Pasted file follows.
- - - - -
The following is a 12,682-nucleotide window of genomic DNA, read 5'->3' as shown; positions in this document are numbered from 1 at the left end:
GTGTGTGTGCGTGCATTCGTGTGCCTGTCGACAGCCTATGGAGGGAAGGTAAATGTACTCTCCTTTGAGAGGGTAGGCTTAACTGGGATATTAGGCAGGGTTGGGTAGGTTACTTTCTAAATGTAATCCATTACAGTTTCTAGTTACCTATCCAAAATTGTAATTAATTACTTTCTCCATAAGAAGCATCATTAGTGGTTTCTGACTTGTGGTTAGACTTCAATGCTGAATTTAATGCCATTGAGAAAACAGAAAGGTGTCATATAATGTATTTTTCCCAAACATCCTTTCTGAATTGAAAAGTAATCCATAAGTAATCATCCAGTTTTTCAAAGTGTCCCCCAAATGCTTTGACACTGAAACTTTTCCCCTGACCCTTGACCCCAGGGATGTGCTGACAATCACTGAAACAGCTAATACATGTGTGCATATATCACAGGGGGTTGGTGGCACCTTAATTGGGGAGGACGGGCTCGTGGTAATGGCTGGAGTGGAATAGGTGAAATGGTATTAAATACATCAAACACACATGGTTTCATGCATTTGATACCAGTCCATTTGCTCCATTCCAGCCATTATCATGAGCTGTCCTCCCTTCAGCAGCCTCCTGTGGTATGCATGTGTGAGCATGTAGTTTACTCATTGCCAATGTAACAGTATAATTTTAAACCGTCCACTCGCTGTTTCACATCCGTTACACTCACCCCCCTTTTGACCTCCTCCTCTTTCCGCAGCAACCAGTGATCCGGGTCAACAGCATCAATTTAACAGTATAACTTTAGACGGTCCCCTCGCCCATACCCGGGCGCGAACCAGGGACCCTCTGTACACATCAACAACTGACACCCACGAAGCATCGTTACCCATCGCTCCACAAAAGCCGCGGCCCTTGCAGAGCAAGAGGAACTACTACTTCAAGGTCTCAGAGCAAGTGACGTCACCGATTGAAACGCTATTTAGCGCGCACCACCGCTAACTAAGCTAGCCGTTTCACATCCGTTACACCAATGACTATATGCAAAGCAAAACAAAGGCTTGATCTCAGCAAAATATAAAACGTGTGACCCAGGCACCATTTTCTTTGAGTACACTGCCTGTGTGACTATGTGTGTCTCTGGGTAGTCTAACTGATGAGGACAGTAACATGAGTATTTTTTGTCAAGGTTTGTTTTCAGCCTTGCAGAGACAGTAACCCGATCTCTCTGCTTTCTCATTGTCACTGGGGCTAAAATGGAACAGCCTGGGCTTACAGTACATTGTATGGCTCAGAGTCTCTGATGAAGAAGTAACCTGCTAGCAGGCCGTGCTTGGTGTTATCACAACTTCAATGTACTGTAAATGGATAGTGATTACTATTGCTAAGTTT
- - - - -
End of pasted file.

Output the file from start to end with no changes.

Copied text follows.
The following is a 12,682-nucleotide window of genomic DNA, read 5'->3' as shown; positions in this document are numbered from 1 at the left end:
GTGTGTGTGCGTGCATTCGTGTGCCTGTCGACAGCCTATGGAGGGAAGGTAAATGTACTCTCCTTTGAGAGGGTAGGCTTAACTGGGATATTAGGCAGGGTTGGGTAGGTTACTTTCTAAATGTAATCCATTACAGTTTCTAGTTACCTATCCAAAATTGTAATTAATTACTTTCTCCATAAGAAGCATCATTAGTGGTTTCTGACTTGTGGTTAGACTTCAATGCTGAATTTAATGCCATTGAGAAAACAGAAAGGTGTCATATAATGTATTTTTCCCAAACATCCTTTCTGAATTGAAAAGTAATCCATAAGTAATCATCCAGTTTTTCAAAGTGTCCCCCAAATGCTTTGACACTGAAACTTTTCCCCTGACCCTTGACCCCAGGGATGTGCTGACAATCACTGAAACAGCTAATACATGTGTGCATATATCACAGGGGGTTGGTGGCACCTTAATTGGGGAGGACGGGCTCGTGGTAATGGCTGGAGTGGAATAGGTGAAATGGTATTAAATACATCAAACACACATGGTTTCATGCATTTGATACCAGTCCATTTGCTCCATTCCAGCCATTATCATGAGCTGTCCTCCCTTCAGCAGCCTCCTGTGGTATGCATGTGTGAGCATGTAGTTTACTCATTGCCAATGTAACAGTATAATTTTAAACCGTCCACTCGCTGTTTCACATCCGTTACACTCACCCCCCTTTTGACCTCCTCCTCTTTCCGCAGCAACCAGTGATCCGGGTCAACAGCATCAATTTAACAGTATAACTTTAGACGGTCCCCTCGCCCATACCCGGGCGCGAACCAGGGACCCTCTGTACACATCAACAACTGACACCCACGAAGCATCGTTACCCATCGCTCCACAAAAGCCGCGGCCCTTGCAGAGCAAGAGGAACTACTACTTCAAGGTCTCAGAGCAAGTGACGTCACCGATTGAAACGCTATTTAGCGCGCACCACCGCTAACTAAGCTAGCCGTTTCACATCCGTTACACCAATGACTATATGCAAAGCAAAACAAAGGCTTGATCTCAGCAAAATATAAAACGTGTGACCCAGGCACCATTTTCTTTGAGTACACTGCCTGTGTGACTATGTGTGTCTCTGGGTAGTCTAACTGATGAGGACAGTAACATGAGTATTTTTTGTCAAGGTTTGTTTTCAGCCTTGCAGAGACAGTAACCCGATCTCTCTGCTTTCTCATTGTCACTGGGGCTAAAATGGAACAGCCTGGGCTTACAGTACATTGTATGGCTCAGAGTCTCTGATGAAGAAGTAACCTGCTAGCAGGCCGTGCTTGGTGTTATCACAACTTCAATGTACTGTAAATGGATAGTGATTACTATTGCTAAGTTT